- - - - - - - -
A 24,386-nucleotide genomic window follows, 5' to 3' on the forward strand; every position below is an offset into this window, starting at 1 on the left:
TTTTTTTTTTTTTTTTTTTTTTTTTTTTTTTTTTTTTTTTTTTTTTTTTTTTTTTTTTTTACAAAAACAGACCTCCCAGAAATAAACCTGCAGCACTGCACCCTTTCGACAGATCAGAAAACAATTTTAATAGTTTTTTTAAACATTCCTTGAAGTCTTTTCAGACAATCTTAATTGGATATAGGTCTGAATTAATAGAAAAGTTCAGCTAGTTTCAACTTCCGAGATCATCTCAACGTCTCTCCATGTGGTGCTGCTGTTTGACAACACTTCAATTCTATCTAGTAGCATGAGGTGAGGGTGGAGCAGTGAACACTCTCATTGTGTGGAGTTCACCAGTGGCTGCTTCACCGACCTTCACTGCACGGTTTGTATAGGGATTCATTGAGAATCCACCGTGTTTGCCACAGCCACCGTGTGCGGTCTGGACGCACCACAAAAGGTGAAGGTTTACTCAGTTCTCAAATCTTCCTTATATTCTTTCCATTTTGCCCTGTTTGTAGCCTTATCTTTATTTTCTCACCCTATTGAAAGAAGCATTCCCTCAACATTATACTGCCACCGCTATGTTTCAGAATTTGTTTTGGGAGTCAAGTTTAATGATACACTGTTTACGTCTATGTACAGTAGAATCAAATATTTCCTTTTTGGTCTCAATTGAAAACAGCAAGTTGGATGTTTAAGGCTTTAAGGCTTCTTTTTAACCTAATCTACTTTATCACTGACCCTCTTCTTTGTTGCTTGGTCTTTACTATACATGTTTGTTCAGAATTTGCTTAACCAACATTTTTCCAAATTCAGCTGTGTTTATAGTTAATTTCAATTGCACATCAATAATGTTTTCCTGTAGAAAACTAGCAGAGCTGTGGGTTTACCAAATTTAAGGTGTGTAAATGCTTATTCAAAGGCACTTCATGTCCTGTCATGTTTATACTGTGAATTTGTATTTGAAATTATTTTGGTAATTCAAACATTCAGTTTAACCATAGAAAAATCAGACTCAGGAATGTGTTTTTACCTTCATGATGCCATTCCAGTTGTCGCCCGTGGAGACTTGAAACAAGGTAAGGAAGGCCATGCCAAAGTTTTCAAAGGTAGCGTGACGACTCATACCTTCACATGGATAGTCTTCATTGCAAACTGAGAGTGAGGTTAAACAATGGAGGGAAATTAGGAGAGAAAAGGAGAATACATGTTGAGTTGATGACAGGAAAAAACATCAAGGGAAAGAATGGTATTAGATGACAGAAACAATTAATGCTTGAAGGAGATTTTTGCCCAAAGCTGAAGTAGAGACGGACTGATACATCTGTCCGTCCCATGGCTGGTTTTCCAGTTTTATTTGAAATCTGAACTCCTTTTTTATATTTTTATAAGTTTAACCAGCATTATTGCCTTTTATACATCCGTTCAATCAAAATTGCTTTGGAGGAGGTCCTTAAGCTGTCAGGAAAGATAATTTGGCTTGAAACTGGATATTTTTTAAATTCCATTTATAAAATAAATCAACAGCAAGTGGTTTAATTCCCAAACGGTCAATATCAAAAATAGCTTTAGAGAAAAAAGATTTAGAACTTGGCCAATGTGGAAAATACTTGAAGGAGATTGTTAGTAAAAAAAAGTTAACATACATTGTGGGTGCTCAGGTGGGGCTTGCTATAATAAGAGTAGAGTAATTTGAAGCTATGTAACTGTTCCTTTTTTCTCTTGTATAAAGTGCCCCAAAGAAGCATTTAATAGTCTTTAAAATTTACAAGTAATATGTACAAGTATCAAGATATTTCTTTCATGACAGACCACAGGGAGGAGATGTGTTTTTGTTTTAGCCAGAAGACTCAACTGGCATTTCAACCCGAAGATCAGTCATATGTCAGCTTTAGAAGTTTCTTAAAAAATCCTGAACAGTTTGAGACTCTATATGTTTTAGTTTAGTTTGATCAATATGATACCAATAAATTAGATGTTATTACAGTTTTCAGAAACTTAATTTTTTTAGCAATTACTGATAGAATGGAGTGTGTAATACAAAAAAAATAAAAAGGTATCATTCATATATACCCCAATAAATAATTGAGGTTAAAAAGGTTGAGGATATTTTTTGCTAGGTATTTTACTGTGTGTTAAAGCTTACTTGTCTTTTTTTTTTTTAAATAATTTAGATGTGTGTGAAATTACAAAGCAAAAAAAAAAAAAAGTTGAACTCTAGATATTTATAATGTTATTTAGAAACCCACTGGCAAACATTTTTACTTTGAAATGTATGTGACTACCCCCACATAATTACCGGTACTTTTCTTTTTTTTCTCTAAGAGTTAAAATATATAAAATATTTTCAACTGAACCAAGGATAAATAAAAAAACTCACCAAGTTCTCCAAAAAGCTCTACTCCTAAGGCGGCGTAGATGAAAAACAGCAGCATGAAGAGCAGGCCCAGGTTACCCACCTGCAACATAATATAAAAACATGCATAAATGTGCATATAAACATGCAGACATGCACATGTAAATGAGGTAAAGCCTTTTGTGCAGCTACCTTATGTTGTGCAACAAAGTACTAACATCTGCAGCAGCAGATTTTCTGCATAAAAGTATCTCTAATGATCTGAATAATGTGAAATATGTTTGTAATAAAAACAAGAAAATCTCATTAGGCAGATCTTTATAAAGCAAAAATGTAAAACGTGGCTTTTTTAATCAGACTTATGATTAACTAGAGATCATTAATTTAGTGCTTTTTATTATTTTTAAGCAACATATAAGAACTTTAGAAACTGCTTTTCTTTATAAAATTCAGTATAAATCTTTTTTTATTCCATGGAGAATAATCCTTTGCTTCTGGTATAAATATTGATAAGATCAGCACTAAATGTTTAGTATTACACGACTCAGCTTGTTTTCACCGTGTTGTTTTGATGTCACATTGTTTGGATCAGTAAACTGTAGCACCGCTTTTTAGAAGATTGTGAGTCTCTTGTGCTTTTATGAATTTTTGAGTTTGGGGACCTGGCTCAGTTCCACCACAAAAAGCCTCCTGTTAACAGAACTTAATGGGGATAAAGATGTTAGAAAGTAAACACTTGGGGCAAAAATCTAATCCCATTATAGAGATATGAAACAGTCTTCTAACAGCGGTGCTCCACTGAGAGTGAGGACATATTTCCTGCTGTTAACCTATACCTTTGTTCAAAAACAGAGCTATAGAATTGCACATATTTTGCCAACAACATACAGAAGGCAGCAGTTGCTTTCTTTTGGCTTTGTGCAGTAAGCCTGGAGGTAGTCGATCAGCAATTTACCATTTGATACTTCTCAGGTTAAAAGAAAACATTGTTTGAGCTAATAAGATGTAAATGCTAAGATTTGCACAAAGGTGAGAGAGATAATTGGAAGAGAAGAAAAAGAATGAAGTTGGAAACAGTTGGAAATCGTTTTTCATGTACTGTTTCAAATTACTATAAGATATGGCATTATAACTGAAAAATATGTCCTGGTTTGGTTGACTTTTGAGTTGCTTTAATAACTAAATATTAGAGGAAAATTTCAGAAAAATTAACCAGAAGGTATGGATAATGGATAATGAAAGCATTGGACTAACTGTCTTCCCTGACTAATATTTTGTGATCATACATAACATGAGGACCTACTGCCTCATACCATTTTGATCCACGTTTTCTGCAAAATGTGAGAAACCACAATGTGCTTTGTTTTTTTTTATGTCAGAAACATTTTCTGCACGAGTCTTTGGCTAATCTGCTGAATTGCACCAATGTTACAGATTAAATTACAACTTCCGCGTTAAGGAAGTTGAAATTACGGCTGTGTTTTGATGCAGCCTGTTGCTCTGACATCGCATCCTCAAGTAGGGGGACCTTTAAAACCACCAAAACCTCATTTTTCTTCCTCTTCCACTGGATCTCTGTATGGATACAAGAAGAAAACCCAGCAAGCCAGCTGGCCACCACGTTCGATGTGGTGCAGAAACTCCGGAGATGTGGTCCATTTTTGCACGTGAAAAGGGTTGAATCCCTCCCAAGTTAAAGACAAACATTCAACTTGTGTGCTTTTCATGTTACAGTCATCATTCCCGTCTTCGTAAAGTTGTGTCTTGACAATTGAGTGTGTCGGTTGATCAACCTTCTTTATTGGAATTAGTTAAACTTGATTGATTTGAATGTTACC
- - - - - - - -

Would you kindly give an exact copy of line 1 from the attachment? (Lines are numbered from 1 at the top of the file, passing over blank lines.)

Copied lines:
A 24,386-nucleotide genomic window follows, 5' to 3' on the forward strand; every position below is an offset into this window, starting at 1 on the left: